It is obvious to all that a mirror cannot remove a spot from the face. Looking into the mirror all day, and even rubbing it over the face, will not provide any cleansing. Its work is to reveal the spot and to point the dirty one to the sink for actual cleansing. The law, in like manner, can only condemn the sinner by giving him knowledge of his condition and then pointing him to the cross for true cleansing. “For by grace are ye saved through faith; and that not of yourselves: it is the gift of God: Not of works, lest any man should boast” (Ephesians 2:8, 9). Paul further emphasizes this point in Galatians 2:16: “Knowing that a man is not justified by the works of the law, but by the faith of Jesus Christ … for by the works of the law shall no flesh be justified.”

Right here we must consider one of the most fallacious propositions ever set forth relating to the law. Countless sincere Christians have accepted the idea that the Old Testament encompasses the dispensation of works and that the New Testament provides for a dispensation of grace. Under this garbled plan people were saved by works in the Old Testament and by grace in the New Testament. This is simply not true. The Bible holds forth only one beautiful, perfect plan for anybody to be saved, and that is by grace through faith. Heaven will not be divided between those who got there by works and those who got there by faith. Every single soul among the redeemed will be a sinner saved by grace.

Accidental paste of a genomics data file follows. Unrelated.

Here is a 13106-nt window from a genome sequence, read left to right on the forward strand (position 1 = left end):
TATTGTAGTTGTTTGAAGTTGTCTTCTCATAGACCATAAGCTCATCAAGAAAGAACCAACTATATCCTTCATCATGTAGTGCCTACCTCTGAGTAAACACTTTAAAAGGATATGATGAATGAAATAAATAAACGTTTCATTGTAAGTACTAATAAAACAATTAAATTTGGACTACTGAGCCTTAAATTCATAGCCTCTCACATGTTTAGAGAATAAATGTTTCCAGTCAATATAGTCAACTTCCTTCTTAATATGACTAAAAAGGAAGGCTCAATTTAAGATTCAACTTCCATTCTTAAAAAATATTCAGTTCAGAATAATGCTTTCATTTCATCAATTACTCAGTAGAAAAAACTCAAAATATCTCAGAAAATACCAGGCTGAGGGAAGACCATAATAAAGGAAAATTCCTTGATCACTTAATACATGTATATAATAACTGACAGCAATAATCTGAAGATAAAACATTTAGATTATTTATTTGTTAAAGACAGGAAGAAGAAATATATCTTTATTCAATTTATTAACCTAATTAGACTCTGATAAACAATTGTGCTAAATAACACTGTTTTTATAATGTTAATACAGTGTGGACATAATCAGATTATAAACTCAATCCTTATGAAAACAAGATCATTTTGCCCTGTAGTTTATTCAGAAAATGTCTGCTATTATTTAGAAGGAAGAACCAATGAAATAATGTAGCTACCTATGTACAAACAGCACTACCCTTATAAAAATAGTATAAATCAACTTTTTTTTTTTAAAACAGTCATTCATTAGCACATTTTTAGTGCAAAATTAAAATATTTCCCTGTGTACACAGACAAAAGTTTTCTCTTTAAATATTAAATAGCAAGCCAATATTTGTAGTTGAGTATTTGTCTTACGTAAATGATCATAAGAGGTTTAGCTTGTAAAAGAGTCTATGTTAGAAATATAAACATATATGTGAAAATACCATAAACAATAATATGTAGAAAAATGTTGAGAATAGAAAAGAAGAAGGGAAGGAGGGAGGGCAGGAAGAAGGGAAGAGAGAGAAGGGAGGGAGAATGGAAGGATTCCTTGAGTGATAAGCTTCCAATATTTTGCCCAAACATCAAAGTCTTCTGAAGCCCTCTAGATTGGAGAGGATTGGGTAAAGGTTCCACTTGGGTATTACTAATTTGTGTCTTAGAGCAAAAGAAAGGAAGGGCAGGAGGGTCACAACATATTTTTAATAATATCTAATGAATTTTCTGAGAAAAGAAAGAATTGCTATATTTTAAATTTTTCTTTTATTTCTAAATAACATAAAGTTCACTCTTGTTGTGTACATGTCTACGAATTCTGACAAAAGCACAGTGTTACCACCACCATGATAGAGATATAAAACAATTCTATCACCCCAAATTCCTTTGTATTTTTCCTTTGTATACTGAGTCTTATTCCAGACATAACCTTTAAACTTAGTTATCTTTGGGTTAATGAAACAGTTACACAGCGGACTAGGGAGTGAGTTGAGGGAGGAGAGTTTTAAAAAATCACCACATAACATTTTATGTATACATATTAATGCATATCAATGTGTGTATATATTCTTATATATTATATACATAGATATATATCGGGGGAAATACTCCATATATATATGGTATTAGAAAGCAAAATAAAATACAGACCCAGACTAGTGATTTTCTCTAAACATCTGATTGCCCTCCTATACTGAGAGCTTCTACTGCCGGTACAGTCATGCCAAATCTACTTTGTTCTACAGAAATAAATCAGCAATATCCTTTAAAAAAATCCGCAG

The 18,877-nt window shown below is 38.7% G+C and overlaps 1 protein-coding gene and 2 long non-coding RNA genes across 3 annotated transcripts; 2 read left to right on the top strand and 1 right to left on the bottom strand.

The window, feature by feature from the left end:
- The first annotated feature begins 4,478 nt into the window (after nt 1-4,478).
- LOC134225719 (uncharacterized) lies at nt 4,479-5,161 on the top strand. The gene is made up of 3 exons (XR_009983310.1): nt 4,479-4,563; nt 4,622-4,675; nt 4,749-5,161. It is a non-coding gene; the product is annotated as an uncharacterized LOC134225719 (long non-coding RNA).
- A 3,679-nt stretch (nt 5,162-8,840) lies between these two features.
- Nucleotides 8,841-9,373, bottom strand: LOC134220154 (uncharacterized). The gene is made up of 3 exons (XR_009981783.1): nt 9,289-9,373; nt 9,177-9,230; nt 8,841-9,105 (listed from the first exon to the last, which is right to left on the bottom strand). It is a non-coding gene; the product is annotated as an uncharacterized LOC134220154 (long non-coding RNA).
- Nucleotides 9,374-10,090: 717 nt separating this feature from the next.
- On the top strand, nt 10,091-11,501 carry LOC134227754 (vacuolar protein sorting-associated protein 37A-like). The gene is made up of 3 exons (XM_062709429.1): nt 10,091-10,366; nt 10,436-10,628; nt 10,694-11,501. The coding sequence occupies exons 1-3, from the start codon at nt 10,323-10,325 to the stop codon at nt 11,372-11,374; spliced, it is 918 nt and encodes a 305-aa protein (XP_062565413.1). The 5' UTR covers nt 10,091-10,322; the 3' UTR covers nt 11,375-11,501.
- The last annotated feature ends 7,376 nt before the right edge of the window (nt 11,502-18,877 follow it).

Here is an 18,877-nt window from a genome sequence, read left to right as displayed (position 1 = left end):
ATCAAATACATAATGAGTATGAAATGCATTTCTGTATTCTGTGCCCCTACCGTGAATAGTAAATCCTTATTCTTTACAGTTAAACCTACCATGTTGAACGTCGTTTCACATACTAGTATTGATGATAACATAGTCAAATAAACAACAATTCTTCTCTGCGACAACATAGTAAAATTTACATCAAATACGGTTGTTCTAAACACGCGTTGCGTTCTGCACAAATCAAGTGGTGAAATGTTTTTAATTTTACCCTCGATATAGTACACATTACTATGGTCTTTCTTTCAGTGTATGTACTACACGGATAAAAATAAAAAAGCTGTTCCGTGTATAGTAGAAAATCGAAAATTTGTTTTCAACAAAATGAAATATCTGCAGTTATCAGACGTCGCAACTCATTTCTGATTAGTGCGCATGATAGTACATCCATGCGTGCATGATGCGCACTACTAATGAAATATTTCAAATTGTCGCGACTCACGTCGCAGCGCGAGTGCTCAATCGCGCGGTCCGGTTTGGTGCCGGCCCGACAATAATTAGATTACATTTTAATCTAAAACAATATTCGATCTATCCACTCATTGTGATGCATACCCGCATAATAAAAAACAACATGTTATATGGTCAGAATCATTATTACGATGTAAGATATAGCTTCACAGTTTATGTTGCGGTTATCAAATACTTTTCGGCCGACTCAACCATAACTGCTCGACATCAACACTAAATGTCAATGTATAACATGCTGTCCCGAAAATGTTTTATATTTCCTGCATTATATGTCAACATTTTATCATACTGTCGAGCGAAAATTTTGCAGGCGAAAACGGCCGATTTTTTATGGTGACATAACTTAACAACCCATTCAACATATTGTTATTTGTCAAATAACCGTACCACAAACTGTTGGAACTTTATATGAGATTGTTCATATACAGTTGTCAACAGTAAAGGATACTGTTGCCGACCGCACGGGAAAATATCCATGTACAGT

Those who entered into salvation in the Old Testament were those who trusted the merits of the blood of Jesus Christ, and they demonstrated their faith by bringing a lamb and slaying it. They looked forward in faith to the atoning death of Jesus. We look back in faith to the same death and are saved in exactly the same way. Be very certain that the entire redeemed host throughout eternity will be singing the same song of deliverance, exalting the Lamb slain from the foundations of the world.

The “New” Law of Christ


Some try to dispose of the Ten Commandments on the basis of the “new” commandments of love that Christ introduced. It is certainly true that Jesus laid down two great laws of love as a summary of all the law, but did He give the idea that these were new in point of time? The fact is that He was quoting directly from the Old Testament when He gave those newcommandments. “And thou shalt love the Lord thy God with all thine heart, and with all thy soul, and with all thy might” (Deuteronomy 6:5). “Thou shalt love thy neighbour as thyself” (Leviticus 19:18). Certainly, those penetrating spiritual principles had been forgotten by the legalists of Christ’s day, and they were new to them in relation to their life and practice. But they were not intended by Jesus to take the place of the Ten Commandments.